John King just gave New York parents the perfect spark to fuel the boycott fire.
By Sue Altman
John King cancelled a town hall style meeting in Garden City, NY this week where he was scheduled to discuss policy around testing and education reform. Following a raucous meeting in Poughkeepsie, King accused “special interests” of “manipulating parents” and called off the show.
Gasp! My goodness, will someone please tell us, who are these “special interests” that lurk so menacingly this October? Are they swashbuckling pirates wheeling and dealing crooked deals in yachts off South Hampton? Or thuggish crowbar-swinging hit men sent by mobsters from Merrick? Who are these henchmen so prevalent and powerful that King John feels he must hop on his headless horse and flee to Albany?
I was confused myself, since I know that everyone you meet in college is from Long Island—so who better to know what it takes to be *college and career ready*? It turns out there is a little something brewing on Long Island, and it’s not iced tea or a late summer hurricane.
The testing opt-out movement, a boycott of standardized tests, is 10,000 strong on Long Island. Ten thousand!!! You think that has something to do with King’s avoidance of the place? Maybe he knows he might have trouble explaining himself to a crowd of well-informed, well-organized, angry Long Islanders.
Garden City might well have become an epicenter of controversy for thousands of angry, frustrated parents demanding answers from King. And, if that town hall had taken place, we would have heard stories from the students themselves (very eloquent and well-educated, despite what the make-believe scores say) about the countless hours of new testing, the anxiety starting in third grade, the stressed-out teachers and the crying in the bathroom. Maybe we would have heard about double sessions in reading and math. About lost time for arts and music. About how private school kids get those things in abundance, but students attending New York public schools don’t. The meeting, and King’s appearance, would have given thousands more confused moms and dads who have heard about the testing boycott, a chance to hear both sides before deciding what to do this fall.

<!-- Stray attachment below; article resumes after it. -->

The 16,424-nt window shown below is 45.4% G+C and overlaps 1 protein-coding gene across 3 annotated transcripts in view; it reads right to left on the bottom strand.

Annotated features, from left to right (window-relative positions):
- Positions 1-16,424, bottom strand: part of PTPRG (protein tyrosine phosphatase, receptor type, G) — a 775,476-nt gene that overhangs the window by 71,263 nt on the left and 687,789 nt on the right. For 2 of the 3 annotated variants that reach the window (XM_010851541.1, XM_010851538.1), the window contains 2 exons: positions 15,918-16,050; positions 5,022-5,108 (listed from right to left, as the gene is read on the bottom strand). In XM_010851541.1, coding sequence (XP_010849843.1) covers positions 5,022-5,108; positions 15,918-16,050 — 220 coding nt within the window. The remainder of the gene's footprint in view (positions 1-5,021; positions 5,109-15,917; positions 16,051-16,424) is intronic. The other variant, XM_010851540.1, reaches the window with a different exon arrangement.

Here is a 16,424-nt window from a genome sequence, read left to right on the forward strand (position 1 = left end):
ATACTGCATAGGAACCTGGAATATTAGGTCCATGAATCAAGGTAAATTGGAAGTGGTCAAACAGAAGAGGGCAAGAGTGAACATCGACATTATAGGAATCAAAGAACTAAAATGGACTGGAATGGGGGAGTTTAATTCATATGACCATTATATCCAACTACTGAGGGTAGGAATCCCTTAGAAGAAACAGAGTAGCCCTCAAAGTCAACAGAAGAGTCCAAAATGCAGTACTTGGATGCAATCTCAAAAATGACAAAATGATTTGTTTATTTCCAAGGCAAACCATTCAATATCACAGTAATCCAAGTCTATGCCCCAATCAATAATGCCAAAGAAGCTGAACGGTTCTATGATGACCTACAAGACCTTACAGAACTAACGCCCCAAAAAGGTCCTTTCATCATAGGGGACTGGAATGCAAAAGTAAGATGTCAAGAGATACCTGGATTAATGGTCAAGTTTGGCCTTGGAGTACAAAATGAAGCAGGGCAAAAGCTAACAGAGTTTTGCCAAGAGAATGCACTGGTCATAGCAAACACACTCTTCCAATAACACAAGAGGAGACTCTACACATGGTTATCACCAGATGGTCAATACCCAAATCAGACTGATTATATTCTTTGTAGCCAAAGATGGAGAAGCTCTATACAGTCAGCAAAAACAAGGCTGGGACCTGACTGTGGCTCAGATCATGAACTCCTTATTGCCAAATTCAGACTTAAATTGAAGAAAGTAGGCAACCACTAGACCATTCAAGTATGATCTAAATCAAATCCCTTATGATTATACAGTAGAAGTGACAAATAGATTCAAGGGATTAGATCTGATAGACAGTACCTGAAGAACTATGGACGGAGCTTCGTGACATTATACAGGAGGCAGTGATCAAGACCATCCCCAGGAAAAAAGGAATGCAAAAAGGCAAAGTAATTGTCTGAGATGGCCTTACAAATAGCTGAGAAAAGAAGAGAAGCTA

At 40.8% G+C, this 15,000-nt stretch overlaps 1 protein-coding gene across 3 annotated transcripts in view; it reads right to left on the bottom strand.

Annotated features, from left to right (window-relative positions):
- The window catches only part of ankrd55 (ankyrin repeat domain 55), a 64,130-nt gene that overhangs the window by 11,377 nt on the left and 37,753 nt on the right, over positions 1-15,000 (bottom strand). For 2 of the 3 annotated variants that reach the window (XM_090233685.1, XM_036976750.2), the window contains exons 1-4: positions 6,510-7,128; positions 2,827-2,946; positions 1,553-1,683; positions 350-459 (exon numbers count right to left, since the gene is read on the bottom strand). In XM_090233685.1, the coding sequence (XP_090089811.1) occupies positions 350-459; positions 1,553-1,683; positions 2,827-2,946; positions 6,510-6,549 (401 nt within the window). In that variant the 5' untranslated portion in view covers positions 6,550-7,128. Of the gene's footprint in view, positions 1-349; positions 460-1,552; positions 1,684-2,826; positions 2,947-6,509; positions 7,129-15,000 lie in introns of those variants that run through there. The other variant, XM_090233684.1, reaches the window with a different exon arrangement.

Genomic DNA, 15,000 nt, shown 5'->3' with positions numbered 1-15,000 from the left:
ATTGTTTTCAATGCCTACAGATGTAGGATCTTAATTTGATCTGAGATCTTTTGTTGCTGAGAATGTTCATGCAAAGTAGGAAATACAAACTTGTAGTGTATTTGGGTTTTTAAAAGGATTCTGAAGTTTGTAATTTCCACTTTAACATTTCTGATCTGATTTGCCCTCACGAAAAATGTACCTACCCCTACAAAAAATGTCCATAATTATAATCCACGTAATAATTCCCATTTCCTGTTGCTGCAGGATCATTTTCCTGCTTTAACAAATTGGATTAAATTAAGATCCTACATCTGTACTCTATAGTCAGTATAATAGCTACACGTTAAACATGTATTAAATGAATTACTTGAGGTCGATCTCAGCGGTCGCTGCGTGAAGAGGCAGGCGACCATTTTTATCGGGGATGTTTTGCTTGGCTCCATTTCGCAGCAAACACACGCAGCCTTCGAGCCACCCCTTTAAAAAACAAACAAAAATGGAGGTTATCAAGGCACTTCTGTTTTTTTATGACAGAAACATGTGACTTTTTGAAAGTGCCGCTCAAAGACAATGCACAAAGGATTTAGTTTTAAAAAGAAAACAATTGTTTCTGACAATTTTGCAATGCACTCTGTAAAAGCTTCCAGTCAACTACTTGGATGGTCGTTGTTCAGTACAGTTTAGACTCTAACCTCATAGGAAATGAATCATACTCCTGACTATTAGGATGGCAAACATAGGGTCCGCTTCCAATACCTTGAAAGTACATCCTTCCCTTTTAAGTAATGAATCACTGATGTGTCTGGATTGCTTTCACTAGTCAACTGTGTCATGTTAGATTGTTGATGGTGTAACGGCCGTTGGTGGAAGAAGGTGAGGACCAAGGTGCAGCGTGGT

The opt-out movement is well organized. It is headed by parents, whose members include lawyers, stay-at-home moms, academics, secretaries, small-business owners. No, they are not sent by the unions. No, they are not influenced by mobsters, henchmen or, ahem, billionaires. They. Are. PARENTS. Opt-out members cut across districts, race, socioeconomic status, and, most importantly, political party lines. They have one thing in common: they are parents. And they are highly suspect of anything that makes their child hate school. The right hates the governmental influence in education; the left hates the testing part. And everyone hates seeing unhappy children.
These people want to make sure that their children, who have one shot, right now—receive an education that is well-resourced, well-balanced, and inspiring. They are parents whose special interest is…their children.
These New Yorkers refuse to believe that test scores, created by the Department of Education, scored by the Department of Education and calibrated by the Department of Education mean anything at all. They refuse to believe that these numbers measure the value of their child, the value of their child’s teacher, or the value of their school. The mantra “Our children are more than test scores” nails it. These parents are boycotting because they love their children, but also because they believe that something terrible, something big-picture, is happening in education. And, as history shows, boycotts are a means to empowerment when democracy has been suspended.
These citizens are sick of being treated as “consumers” and their children as “products” for whom education is “delivered.” When you treat people like consumers, you get a consumerist response. Angry consumers who want to make a point about something engage in boycotts. The testing boycott is about something larger than tests; it’s an expression of frustration at being excluded from a vital democratic process. The boycotts are last resort of people who feel the state and national departments of education are ignoring them and their children; it is the last weapon they have against this wave of corporate-inspired accountability reforms.
John King’s cowardly decision to skip Tuesday’s town hall in Garden City and cancel the rest of the meetings in New York State is an example of an awful trend of anti-democracy in education. But for boycotters, these moments are a call for others to join the cause.
John King has given New York parents the perfect spark to fuel the boycott fire. This might be King’s greatest legacy.
Sue Altman recently completed a dual Master’s degree in International and Comparative Education and Business Administration at the University of Oxford, UK. Her thesis focused on parent motivations for the boycott of standardized tests in New York, 2012-13. Prior to her time at Oxford, she taught history for four years in New Jersey. Follow her on Twitter at @suealtman.